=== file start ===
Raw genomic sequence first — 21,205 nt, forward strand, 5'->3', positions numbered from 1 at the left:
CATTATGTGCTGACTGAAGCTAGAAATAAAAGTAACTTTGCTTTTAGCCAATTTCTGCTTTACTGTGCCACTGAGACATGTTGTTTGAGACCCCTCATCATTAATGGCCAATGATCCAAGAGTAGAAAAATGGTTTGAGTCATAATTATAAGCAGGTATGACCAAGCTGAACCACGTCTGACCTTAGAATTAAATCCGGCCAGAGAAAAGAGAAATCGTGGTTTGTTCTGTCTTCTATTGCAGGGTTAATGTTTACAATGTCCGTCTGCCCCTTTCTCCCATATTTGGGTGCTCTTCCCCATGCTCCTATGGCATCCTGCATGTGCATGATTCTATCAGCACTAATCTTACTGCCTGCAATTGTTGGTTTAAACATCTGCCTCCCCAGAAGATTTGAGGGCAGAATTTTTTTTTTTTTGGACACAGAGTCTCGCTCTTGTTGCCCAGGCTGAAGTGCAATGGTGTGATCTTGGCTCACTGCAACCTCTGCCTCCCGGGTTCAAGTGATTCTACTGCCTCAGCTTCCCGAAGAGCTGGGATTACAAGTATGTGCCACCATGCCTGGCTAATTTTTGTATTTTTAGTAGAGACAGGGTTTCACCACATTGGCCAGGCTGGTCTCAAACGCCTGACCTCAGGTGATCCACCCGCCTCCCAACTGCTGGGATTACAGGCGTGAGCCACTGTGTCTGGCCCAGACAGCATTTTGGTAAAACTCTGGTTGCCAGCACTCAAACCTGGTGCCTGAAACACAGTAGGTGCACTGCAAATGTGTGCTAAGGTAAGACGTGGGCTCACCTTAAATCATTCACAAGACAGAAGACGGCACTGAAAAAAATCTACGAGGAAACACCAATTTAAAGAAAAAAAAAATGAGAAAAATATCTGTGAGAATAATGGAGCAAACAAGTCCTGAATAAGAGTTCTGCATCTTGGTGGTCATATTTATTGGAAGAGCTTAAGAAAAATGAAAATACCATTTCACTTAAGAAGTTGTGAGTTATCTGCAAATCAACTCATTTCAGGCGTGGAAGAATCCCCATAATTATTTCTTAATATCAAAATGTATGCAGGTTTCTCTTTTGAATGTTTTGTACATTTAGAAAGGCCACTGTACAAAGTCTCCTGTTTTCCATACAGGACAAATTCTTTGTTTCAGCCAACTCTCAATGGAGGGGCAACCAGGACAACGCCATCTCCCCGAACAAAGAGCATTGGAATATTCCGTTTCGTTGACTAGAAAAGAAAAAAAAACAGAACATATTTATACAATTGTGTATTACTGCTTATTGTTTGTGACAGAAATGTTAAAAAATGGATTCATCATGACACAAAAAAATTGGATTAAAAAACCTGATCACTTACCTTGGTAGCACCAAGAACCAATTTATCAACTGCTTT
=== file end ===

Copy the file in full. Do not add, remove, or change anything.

Raw genomic sequence first — 21,205 nt, forward strand, 5'->3', positions numbered from 1 at the left:
CATTATGTGCTGACTGAAGCTAGAAATAAAAGTAACTTTGCTTTTAGCCAATTTCTGCTTTACTGTGCCACTGAGACATGTTGTTTGAGACCCCTCATCATTAATGGCCAATGATCCAAGAGTAGAAAAATGGTTTGAGTCATAATTATAAGCAGGTATGACCAAGCTGAACCACGTCTGACCTTAGAATTAAATCCGGCCAGAGAAAAGAGAAATCGTGGTTTGTTCTGTCTTCTATTGCAGGGTTAATGTTTACAATGTCCGTCTGCCCCTTTCTCCCATATTTGGGTGCTCTTCCCCATGCTCCTATGGCATCCTGCATGTGCATGATTCTATCAGCACTAATCTTACTGCCTGCAATTGTTGGTTTAAACATCTGCCTCCCCAGAAGATTTGAGGGCAGAATTTTTTTTTTTTTGGACACAGAGTCTCGCTCTTGTTGCCCAGGCTGAAGTGCAATGGTGTGATCTTGGCTCACTGCAACCTCTGCCTCCCGGGTTCAAGTGATTCTACTGCCTCAGCTTCCCGAAGAGCTGGGATTACAAGTATGTGCCACCATGCCTGGCTAATTTTTGTATTTTTAGTAGAGACAGGGTTTCACCACATTGGCCAGGCTGGTCTCAAACGCCTGACCTCAGGTGATCCACCCGCCTCCCAACTGCTGGGATTACAGGCGTGAGCCACTGTGTCTGGCCCAGACAGCATTTTGGTAAAACTCTGGTTGCCAGCACTCAAACCTGGTGCCTGAAACACAGTAGGTGCACTGCAAATGTGTGCTAAGGTAAGACGTGGGCTCACCTTAAATCATTCACAAGACAGAAGACGGCACTGAAAAAAATCTACGAGGAAACACCAATTTAAAGAAAAAAAAAATGAGAAAAATATCTGTGAGAATAATGGAGCAAACAAGTCCTGAATAAGAGTTCTGCATCTTGGTGGTCATATTTATTGGAAGAGCTTAAGAAAAATGAAAATACCATTTCACTTAAGAAGTTGTGAGTTATCTGCAAATCAACTCATTTCAGGCGTGGAAGAATCCCCATAATTATTTCTTAATATCAAAATGTATGCAGGTTTCTCTTTTGAATGTTTTGTACATTTAGAAAGGCCACTGTACAAAGTCTCCTGTTTTCCATACAGGACAAATTCTTTGTTTCAGCCAACTCTCAATGGAGGGGCAACCAGGACAACGCCATCTCCCCGAACAAAGAGCATTGGAATATTCCGTTTCGTTGACTAGAAAAGAAAAAAAAACAGAACATATTTATACAATTGTGTATTACTGCTTATTGTTTGTGACAGAAATGTTAAAAAATGGATTCATCATGACACAAAAAAATTGGATTAAAAAACCTGATCACTTACCTTGGTAGCACCAAGAACCAATTTATCAACTGCTTT